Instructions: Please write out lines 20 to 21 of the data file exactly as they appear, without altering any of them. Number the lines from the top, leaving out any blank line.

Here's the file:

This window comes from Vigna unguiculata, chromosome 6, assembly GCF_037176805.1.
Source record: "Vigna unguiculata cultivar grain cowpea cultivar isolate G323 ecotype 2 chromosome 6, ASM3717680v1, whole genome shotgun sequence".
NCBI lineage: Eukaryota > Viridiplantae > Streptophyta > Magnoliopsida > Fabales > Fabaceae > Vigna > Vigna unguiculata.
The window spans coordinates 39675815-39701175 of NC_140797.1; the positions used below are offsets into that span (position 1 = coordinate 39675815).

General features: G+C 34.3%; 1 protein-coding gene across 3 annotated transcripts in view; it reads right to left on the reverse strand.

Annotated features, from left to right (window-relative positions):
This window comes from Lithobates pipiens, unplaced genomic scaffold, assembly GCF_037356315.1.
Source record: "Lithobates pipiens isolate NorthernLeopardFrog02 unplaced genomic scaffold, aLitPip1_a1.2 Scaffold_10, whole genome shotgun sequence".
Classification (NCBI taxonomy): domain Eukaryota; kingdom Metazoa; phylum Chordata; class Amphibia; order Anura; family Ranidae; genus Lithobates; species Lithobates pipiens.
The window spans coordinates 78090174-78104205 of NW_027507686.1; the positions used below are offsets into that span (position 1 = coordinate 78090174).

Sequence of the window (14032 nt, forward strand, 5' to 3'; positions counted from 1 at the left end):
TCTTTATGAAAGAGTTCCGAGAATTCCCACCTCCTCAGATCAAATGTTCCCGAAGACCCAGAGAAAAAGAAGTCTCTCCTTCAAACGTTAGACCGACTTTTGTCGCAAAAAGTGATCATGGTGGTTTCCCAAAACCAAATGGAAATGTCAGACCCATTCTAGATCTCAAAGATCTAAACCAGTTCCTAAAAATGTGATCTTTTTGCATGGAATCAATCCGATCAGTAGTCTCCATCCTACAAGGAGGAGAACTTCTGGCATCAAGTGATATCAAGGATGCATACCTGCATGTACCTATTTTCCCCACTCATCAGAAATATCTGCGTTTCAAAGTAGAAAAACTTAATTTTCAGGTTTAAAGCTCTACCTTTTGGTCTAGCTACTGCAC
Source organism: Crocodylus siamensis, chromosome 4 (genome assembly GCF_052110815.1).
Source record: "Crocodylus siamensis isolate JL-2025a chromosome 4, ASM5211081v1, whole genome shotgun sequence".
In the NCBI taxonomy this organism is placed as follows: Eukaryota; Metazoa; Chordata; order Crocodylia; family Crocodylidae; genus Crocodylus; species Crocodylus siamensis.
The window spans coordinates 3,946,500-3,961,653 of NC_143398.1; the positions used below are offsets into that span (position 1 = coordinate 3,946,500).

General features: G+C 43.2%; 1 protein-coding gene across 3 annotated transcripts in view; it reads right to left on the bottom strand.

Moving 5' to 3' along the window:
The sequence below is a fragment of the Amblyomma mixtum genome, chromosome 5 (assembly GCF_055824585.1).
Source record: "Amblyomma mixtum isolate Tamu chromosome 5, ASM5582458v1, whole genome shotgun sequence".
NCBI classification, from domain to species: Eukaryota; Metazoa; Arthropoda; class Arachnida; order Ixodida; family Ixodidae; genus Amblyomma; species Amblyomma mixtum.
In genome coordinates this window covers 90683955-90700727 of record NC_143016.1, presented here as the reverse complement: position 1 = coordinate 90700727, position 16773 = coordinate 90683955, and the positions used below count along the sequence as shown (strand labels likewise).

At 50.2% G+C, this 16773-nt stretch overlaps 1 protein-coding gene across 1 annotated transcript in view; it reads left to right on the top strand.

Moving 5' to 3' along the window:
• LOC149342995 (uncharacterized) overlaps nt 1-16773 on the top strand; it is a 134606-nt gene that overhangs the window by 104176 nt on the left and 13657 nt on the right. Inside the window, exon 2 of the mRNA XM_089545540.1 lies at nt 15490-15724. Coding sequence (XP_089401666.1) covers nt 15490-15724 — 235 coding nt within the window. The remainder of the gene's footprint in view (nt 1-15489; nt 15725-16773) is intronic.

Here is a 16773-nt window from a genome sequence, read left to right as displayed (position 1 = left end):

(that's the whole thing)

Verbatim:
Source record: "Amblyomma mixtum isolate Tamu chromosome 5, ASM5582458v1, whole genome shotgun sequence".
NCBI classification, from domain to species: Eukaryota; Metazoa; Arthropoda; class Arachnida; order Ixodida; family Ixodidae; genus Amblyomma; species Amblyomma mixtum.